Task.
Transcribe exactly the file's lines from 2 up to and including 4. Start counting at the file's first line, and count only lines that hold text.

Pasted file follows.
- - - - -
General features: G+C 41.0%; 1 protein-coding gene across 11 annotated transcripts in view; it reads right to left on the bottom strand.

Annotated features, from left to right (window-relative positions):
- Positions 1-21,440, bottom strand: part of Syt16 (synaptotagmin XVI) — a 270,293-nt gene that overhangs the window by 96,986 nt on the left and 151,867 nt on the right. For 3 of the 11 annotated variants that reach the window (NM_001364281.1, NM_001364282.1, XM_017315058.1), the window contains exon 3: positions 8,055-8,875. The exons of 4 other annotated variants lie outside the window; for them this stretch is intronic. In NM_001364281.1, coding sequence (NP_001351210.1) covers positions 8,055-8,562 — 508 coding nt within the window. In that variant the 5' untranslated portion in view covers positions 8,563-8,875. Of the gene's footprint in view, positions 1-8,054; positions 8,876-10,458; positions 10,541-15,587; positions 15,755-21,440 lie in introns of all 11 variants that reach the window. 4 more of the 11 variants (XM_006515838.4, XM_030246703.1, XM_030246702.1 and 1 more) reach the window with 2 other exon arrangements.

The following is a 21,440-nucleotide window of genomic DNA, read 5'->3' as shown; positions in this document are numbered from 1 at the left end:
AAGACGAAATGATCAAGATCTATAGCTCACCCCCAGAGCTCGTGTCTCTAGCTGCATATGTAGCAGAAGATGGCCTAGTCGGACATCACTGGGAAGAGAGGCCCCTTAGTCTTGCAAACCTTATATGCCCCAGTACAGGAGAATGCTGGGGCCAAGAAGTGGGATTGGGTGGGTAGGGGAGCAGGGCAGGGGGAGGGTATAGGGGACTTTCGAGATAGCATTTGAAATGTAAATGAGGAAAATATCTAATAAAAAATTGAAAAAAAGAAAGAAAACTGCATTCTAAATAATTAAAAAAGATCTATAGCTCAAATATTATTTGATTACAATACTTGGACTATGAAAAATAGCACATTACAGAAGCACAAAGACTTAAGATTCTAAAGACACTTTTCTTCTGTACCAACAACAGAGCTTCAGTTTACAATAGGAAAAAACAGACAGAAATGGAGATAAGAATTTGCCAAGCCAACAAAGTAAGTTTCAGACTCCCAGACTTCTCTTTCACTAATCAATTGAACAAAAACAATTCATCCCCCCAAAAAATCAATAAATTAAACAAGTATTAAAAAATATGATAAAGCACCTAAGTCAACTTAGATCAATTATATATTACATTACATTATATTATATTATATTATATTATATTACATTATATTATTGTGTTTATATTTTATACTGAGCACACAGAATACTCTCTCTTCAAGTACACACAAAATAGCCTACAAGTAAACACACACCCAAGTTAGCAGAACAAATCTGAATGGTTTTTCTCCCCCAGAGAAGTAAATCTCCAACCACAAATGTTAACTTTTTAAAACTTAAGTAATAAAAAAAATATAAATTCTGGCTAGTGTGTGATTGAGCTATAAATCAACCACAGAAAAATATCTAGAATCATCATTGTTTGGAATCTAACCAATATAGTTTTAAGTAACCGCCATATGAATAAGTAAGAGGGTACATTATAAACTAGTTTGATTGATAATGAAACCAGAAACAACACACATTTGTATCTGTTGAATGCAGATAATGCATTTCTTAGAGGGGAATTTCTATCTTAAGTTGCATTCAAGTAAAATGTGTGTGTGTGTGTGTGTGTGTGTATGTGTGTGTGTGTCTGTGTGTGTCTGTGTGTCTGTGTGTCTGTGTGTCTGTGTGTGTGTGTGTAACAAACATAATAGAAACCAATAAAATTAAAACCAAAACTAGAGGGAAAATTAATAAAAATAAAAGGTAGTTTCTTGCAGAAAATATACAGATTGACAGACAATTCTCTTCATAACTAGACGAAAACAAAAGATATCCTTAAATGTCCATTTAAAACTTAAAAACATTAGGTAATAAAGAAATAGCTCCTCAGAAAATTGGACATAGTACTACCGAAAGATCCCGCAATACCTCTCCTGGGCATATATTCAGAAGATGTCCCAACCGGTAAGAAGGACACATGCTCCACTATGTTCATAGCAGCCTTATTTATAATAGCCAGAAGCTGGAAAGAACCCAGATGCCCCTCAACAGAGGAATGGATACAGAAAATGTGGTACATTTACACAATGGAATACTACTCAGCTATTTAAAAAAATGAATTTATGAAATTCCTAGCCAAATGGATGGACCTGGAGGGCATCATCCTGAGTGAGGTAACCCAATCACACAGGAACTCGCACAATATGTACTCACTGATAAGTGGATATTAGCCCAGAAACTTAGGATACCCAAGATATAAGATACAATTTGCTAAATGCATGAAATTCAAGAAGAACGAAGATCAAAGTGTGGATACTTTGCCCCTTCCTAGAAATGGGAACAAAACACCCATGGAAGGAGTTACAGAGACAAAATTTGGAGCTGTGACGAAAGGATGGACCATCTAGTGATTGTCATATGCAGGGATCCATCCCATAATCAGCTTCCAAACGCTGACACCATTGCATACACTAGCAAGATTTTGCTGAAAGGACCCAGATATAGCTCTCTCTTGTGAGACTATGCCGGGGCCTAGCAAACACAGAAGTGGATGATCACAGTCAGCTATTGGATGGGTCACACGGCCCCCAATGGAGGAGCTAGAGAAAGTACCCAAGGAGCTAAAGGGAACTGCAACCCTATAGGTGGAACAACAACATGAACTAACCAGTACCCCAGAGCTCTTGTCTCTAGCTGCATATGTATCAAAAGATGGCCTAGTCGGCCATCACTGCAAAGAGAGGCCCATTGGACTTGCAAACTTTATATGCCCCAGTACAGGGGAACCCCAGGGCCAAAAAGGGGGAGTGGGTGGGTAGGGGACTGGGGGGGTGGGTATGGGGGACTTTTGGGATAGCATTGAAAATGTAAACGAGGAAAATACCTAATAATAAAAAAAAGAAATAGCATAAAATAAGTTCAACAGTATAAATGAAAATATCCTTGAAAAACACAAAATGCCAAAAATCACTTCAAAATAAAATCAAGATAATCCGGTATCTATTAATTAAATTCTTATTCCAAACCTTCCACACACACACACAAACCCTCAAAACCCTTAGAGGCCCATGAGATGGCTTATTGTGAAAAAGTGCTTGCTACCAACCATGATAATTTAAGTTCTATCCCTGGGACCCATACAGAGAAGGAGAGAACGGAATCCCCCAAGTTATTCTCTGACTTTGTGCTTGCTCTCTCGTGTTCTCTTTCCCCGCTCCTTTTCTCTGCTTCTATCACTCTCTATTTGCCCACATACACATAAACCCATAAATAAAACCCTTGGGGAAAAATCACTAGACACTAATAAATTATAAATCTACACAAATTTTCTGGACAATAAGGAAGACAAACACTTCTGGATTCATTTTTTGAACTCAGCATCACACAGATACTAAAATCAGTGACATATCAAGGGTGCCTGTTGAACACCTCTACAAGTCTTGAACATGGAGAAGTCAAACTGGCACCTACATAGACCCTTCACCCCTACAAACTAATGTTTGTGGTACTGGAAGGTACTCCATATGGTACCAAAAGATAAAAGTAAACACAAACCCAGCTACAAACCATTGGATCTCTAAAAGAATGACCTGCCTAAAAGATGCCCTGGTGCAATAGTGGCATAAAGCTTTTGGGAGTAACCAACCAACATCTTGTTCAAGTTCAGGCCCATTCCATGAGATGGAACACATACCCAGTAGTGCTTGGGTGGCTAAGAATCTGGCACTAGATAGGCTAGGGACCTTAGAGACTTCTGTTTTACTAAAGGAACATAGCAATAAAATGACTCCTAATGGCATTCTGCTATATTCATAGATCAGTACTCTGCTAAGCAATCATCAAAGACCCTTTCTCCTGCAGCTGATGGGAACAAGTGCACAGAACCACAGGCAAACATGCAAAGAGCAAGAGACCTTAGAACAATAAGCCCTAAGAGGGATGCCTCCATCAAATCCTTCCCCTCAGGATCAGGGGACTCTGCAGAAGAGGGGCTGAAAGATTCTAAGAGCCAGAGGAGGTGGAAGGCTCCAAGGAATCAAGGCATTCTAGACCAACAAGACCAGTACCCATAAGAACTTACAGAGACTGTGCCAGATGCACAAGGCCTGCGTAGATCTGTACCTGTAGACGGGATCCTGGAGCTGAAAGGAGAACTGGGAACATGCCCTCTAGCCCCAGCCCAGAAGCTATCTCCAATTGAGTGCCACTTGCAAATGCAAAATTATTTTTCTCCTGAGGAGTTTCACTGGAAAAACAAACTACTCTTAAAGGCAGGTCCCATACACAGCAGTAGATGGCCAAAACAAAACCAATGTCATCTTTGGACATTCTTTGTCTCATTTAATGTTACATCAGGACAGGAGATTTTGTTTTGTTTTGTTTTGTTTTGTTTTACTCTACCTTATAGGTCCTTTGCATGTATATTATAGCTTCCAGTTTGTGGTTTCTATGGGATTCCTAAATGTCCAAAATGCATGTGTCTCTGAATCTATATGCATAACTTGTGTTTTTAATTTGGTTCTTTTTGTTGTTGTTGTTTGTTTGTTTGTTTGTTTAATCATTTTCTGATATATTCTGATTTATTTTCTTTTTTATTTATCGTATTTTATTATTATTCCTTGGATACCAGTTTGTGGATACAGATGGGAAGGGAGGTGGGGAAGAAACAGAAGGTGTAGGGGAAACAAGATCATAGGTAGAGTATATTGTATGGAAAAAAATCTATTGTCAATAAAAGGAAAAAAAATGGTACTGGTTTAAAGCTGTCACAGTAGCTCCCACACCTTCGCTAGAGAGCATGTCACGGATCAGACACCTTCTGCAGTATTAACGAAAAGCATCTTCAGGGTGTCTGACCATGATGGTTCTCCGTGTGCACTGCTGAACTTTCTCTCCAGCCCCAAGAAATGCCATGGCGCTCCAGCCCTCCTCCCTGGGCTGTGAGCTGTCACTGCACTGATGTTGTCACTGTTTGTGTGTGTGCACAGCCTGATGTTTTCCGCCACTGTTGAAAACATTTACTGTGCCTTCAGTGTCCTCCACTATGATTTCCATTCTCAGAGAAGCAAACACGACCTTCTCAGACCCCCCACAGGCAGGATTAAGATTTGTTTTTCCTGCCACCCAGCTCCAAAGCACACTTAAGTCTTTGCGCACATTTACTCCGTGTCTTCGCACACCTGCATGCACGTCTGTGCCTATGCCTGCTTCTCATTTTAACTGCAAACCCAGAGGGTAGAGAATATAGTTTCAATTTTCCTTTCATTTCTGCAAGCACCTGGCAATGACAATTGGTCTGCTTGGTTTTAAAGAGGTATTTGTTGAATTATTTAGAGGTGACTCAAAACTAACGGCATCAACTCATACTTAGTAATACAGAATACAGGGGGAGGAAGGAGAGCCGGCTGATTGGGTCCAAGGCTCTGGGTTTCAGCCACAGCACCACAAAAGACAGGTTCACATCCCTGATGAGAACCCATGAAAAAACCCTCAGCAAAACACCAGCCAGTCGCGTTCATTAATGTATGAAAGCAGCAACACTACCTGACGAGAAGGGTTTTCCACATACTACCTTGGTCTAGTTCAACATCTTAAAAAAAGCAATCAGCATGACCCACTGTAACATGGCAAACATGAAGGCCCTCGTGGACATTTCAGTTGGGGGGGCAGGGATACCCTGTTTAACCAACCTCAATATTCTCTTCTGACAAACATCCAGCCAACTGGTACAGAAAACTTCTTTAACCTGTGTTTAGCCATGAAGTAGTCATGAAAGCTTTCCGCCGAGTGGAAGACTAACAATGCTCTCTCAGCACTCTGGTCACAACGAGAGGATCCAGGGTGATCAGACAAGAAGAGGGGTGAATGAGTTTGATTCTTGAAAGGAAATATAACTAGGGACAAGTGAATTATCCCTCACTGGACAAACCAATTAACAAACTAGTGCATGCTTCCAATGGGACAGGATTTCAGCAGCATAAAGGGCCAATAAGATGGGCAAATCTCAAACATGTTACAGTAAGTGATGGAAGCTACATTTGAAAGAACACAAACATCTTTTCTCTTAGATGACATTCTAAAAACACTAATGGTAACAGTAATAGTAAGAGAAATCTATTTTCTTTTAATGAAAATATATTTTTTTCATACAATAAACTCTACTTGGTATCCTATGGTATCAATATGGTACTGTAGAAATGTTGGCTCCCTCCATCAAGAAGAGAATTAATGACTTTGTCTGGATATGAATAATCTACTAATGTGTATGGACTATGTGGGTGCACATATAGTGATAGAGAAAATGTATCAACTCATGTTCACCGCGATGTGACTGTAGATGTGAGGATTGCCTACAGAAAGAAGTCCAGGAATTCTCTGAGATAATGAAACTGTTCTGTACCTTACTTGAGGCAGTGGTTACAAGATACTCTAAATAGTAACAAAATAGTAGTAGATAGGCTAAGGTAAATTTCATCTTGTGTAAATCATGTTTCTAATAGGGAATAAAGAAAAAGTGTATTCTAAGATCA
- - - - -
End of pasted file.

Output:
Annotated features, from left to right (window-relative positions):
- Positions 1-21,440, bottom strand: part of Syt16 (synaptotagmin XVI) — a 270,293-nt gene that overhangs the window by 96,986 nt on the left and 151,867 nt on the right. For 3 of the 11 annotated variants that reach the window (NM_001364281.1, NM_001364282.1, XM_017315058.1), the window contains exon 3: positions 8,055-8,875. The exons of 4 other annotated variants lie outside the window; for them this stretch is intronic. In NM_001364281.1, coding sequence (NP_001351210.1) covers positions 8,055-8,562 — 508 coding nt within the window. In that variant the 5' untranslated portion in view covers positions 8,563-8,875. Of the gene's footprint in view, positions 1-8,054; positions 8,876-10,458; positions 10,541-15,587; positions 15,755-21,440 lie in introns of all 11 variants that reach the window. 4 more of the 11 variants (XM_006515838.4, XM_030246703.1, XM_030246702.1 and 1 more) reach the window with 2 other exon arrangements.

The following is a 21,440-nucleotide window of genomic DNA, read 5'->3' as shown; positions in this document are numbered from 1 at the left end: